Psilospiral's picture

I am trying to setup TKL Syncthing on a r720xd server running Proxmox VE 5.4-11.  I have the Syncthing CT installed and running.

On the r720xd, I have a ZFS pool created, which is currently only used for TKL File Server as a NAS.  All shares in TKL File Server are working great - r/w accessible by clients on the LAN.

The ZFS pool is mounted to the PVE host as /r720xd1

/r720xd1 has two subdirectories for two containers running under PVE:

/r720xd1/subvol-104-disk-0  # For TKL Syncthing

/r720xd1/subvol-108-disk-0  # For TKL File Server

subvol-108 was created when I added a mountpoint of /srv/storage for the TKL File Server.  This was done to utilize the ZFS file system as the storage for TKL File Server shares.

subvol-104 was created when I added a mountpoint /r720xd1/subvol-108-disk-0/syncthing .  This was done in an attempt to directly access the shares in my TKL File Server directory.

I logged in to the Syncthing webGUI from a client on the LAN and changed Actions>Settings>Default Folder Path to: r720xd1/subvol-108-disk-0/syncthing

When I try to create a new 'test' Folder to share via Synthing from the webGUI I receive:

Failed to create folder root directory mkdir /r720xd1/subvol-108-disk-0/syncthing/test: permission denied.

So I have to assume the default user 'syncthing' (or the entire 104 container) does not have permission to write to the /r720xd1/subvol-108-disk-0 - presumably because this is the subvol for a different container.  I am checking in the PVE forums to see if it is possible for an OS on one subvol to access another.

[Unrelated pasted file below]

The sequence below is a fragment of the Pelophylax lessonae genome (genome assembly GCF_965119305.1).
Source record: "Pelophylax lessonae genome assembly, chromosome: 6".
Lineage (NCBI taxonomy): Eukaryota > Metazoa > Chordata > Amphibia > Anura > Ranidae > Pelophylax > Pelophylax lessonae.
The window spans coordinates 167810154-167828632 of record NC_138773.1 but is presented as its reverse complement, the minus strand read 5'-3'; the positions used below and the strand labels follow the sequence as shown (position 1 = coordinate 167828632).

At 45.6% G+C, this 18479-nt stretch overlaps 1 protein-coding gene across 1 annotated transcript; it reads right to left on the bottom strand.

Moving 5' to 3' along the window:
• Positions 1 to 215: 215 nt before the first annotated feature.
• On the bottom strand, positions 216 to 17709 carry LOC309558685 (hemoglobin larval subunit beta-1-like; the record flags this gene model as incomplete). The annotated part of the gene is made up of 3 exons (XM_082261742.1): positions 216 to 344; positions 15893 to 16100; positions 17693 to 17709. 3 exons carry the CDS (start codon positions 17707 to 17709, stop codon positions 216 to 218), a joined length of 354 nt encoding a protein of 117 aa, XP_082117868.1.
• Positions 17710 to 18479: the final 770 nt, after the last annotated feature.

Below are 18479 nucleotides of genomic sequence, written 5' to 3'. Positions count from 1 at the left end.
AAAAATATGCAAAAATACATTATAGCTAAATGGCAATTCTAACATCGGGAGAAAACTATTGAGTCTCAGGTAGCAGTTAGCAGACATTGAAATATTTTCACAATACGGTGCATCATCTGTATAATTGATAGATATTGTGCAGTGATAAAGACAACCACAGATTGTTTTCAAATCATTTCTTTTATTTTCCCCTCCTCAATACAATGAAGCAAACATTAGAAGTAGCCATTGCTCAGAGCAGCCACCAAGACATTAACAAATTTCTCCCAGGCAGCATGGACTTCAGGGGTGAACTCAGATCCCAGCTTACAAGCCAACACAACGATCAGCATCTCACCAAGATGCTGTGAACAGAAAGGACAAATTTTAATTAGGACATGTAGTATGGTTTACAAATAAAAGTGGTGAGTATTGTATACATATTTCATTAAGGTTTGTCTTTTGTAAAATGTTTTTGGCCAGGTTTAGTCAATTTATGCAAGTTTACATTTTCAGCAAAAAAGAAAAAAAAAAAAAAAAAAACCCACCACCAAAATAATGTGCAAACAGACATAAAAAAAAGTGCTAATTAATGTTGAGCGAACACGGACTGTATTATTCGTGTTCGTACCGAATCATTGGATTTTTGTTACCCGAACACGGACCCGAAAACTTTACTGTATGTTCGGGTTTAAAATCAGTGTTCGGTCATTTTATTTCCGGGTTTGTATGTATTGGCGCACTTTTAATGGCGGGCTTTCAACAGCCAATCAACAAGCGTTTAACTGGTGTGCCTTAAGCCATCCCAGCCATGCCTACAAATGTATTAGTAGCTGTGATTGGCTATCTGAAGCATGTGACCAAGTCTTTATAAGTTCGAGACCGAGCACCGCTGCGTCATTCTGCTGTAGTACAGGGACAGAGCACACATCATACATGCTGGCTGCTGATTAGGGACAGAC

When TKL Syncthing is installed on an OS like PVE, what is the best practice for allowing TKL Syncthing to access the PVE OS host storage space?



Jeremy Davis's picture

I'm unfamiliar with ZFS, so I'm not sure how much assistance I can provide regarding that side of things. Although I would assume that from the context of what you are trying to achieve, the filesystem type is essentially irrelevant?! If I'm right, then hopefully I'll be able to assist.

I'll assume that your Syncthing appliance is a container. If it's a full VM, then you'll need to go a different route...

The first thing I would note is that AFAIK, from the Proxmox side, it's not possible to mount a disk/partition/directory that belongs to one container directly into another container. It is possible using generic tools (e.g. Samba, SSHFS, NFS, etc - that would allow you to mount a remote filesystem within a VM or any other remote server), but I'm guessing that's not what you're wanting.

AFAIK, if you wish to have a common directory mounted within 2 (or more) containers, then what you are likely looking for is bind mount point. I.e. the storage is mounted to the Proxmox host, then it is bind mounted within both containers.

If I'm misunderstood and that's what you've done already, then my guess is that it's a permissions issue. To trouble shoot that, I'd first log into the Synthing server as root (either directly via SSH or from Proxmox via 'pct'). First thing to check is that the directory is mounted and exists within the container:

ls /r720xd1/subvol-108-disk-0/syncthing/

If that gives an error, then it seems that it's not mounted (or at least not mounted where you think it is).

If it does exist, then next I'd check that root has write access. I'd do that by trying to create a file. I.e.: assuming that the directory is mounted as you've noted, try this:

touch /r720xd1/subvol-108-disk-0/syncthing/testfile

If that doesn't work, then you may need to adjust the permissions and/or the way it's being mounted by Proxmox. If root doesn't have write access, then you'll almost certainly have issues allowing other users (e.g. the syncthing user) to have access.